In most situations, you can use a credit card as a normal form of payment. Companies and shops can no longer charge you for choosing to pay with a card – although they can still add booking or admin fees, as long as these apply to other forms of payment too. Some businesses, such as street stalls or sole traders, may not accept credit cards at all, or only if your purchase costs above a certain amount.

Is it safer to shop online with a credit card?

It’s usually a lot safer to buy things online with your credit card, rather than a debit card. If things go wrong – e.g. you become a victim or fraud, or there’s a dispute over your purchase – you’ll have extra protection if you used a credit card. However, you should still be cautious when spending money online – here are our top tips for keeping your card safe:

  • Use websites you know and trust, and beware of ‘phishing’ sites that imitate a genuine site
  • Check that there’s a padlock symbol next to the address bar, and that the website address starts with ‘https’, not ‘http’.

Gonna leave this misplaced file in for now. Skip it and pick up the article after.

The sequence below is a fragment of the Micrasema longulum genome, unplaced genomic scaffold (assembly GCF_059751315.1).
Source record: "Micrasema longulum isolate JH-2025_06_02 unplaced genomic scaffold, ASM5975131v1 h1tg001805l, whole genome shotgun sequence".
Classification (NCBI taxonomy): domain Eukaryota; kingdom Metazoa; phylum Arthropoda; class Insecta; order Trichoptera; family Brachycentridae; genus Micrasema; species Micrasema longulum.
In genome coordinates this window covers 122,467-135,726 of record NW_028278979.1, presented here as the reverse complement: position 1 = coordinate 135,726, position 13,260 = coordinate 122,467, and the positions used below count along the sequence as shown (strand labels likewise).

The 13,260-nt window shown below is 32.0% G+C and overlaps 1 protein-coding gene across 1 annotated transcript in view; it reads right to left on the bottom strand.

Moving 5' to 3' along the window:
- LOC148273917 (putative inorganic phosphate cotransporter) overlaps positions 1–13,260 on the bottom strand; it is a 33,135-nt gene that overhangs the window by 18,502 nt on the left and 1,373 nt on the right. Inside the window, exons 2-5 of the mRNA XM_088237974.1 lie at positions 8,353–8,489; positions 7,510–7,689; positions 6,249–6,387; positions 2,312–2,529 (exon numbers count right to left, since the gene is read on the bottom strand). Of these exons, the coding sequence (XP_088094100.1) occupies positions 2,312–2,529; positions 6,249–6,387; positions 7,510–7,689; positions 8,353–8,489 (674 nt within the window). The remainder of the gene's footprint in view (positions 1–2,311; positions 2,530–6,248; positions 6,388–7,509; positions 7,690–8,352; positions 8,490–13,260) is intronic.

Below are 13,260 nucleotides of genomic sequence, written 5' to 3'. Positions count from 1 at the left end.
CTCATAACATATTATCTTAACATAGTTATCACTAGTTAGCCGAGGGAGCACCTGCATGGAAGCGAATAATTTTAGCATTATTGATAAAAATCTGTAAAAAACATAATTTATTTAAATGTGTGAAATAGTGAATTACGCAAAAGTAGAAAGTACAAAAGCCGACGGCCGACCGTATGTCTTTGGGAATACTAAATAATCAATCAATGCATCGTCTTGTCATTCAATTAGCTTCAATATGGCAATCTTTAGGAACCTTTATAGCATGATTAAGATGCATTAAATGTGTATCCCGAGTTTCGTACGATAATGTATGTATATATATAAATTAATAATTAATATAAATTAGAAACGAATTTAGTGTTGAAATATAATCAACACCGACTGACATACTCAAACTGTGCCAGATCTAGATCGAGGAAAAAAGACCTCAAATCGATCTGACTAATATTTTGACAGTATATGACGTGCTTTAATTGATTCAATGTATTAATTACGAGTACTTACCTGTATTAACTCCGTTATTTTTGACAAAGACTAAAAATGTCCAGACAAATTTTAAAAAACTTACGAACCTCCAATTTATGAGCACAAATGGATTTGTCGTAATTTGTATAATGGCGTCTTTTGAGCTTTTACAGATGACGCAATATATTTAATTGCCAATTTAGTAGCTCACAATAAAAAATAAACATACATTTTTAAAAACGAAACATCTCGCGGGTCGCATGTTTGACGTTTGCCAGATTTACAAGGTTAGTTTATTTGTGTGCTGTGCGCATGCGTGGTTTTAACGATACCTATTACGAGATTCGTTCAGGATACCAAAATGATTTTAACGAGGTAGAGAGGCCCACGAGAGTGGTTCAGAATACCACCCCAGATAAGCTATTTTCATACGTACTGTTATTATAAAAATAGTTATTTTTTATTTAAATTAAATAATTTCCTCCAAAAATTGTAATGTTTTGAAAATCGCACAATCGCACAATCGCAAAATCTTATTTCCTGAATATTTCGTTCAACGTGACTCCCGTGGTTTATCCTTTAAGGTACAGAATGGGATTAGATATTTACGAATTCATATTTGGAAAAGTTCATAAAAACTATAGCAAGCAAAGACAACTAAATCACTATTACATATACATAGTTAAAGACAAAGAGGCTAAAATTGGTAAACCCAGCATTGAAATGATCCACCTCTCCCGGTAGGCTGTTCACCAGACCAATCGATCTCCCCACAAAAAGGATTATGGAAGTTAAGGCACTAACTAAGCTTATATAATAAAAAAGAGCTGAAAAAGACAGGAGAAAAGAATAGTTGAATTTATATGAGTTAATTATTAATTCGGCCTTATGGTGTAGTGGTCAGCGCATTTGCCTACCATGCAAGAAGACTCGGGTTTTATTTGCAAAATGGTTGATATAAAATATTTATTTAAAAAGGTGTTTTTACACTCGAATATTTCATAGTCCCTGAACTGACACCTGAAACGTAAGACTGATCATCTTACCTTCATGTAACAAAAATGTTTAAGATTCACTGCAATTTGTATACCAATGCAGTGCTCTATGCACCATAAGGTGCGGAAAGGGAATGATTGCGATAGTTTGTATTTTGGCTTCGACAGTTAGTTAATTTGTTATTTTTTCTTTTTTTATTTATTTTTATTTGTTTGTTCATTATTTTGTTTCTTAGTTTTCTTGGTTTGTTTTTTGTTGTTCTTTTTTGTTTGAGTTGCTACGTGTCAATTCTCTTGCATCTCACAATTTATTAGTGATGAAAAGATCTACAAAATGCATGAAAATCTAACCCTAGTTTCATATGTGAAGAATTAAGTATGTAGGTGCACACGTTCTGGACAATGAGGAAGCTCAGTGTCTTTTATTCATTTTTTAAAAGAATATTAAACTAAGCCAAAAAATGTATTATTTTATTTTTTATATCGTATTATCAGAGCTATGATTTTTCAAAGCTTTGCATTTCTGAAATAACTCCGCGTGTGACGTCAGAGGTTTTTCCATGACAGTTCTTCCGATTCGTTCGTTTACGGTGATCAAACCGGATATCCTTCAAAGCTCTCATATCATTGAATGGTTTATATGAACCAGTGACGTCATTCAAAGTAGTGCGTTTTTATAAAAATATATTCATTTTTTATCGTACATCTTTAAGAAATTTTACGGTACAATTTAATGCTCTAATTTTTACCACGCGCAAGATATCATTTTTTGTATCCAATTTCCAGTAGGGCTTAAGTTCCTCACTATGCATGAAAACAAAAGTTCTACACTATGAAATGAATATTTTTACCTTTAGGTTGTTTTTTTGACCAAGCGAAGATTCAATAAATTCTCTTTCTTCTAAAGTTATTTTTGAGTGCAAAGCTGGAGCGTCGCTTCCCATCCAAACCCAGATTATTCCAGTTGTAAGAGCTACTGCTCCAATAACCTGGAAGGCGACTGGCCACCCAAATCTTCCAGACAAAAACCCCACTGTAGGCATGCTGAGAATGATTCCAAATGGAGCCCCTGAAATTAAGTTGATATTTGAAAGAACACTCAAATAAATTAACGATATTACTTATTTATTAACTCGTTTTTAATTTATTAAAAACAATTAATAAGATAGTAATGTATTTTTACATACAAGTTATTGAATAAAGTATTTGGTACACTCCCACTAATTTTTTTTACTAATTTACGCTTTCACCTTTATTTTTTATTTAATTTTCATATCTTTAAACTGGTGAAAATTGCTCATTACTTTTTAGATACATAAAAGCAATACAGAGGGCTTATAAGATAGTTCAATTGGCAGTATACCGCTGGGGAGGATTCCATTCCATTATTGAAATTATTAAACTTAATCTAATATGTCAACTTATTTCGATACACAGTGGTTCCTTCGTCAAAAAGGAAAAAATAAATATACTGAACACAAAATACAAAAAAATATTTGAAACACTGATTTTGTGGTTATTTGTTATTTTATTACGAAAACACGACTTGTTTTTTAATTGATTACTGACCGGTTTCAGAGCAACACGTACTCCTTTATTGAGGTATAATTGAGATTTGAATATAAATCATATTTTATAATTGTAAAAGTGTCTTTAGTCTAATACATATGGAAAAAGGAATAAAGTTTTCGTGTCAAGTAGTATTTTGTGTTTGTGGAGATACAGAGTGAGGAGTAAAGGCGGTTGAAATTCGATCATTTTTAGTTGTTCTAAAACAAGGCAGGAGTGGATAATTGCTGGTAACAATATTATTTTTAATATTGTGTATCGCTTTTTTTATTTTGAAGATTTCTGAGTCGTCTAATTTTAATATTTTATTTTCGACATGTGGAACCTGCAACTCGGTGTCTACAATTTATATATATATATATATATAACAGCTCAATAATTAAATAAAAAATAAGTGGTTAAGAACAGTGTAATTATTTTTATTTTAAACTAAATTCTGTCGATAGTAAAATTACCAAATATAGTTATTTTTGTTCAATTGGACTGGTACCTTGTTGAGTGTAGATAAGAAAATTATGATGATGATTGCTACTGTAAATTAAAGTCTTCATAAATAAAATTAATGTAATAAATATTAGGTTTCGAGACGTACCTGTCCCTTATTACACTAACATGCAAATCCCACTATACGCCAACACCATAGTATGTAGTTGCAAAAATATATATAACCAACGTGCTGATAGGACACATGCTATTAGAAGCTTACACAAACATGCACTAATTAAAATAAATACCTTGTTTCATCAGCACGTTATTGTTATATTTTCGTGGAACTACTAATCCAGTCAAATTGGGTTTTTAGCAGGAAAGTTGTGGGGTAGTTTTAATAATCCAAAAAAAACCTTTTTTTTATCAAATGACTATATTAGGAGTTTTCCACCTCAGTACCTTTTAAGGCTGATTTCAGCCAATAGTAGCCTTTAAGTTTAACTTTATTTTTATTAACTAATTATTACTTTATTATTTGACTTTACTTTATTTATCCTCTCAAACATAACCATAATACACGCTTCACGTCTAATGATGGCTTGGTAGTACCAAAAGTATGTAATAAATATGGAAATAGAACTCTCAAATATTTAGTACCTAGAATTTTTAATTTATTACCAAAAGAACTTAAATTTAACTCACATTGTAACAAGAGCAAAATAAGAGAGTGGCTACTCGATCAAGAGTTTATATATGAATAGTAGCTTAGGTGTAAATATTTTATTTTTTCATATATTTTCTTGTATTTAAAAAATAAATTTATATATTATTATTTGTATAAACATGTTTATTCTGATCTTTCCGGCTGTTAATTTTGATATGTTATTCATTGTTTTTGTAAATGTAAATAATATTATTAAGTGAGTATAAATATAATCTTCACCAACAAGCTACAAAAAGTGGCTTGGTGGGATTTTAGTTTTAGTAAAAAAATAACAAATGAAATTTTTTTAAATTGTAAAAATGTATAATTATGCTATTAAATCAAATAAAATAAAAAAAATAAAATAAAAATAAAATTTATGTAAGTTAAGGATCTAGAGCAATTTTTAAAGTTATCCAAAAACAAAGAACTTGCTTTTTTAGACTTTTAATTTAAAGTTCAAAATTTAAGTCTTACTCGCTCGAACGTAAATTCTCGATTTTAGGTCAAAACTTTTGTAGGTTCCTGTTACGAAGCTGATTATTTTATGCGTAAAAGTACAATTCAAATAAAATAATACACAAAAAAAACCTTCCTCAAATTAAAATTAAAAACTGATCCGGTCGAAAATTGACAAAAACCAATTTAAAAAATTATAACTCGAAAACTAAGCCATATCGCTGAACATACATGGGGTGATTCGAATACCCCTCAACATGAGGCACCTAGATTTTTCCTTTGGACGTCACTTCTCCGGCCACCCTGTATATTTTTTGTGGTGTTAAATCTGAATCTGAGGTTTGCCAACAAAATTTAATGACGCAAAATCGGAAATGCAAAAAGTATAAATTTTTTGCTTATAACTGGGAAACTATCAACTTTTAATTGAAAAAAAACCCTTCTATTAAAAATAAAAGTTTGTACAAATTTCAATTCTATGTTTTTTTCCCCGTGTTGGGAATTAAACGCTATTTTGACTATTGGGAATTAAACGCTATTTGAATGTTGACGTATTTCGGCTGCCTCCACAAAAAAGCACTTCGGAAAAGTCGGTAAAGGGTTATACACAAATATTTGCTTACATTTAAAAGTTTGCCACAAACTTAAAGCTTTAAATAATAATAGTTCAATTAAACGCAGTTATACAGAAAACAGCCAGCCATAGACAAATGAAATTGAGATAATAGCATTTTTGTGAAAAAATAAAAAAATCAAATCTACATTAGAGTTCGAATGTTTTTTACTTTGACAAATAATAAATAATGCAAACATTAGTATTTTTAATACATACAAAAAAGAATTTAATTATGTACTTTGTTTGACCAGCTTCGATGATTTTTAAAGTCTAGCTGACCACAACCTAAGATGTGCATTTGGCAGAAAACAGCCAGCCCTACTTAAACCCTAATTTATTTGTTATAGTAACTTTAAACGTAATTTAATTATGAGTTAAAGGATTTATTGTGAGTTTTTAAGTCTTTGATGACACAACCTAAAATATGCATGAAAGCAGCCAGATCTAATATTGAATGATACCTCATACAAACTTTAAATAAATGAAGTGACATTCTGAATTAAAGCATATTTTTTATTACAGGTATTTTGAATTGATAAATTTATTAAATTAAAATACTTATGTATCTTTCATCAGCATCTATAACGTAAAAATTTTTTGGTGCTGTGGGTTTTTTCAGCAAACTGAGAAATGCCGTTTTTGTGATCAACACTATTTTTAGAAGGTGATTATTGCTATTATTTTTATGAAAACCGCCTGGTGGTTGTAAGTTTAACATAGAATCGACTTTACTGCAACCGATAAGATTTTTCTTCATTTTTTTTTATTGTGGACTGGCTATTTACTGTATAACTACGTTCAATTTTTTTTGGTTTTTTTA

• Hover over links before clicking, to check what you’re about to visit
  • Don’t click links in emails that look suspicious – e.g. look out for spelling errors and generic greetings like ‘dear customer’

Can you pay bills with a credit card?

Generally speaking, you can pay council tax, gas, electricity and water bills, and even tax bills to HMRC by credit card. It may be possible to use a credit card for your mortgage and rent payments, but it’s uncommon and you may run the risk of getting into more debt.

Can you use a credit card to pay into a bank account?

Money Transfer credit cards enable the user to pay directly into their own bank account, and some give you lengthy 0% interest-free periods much like a balance transfer card does. It could potentially also help you pay off an overdraft.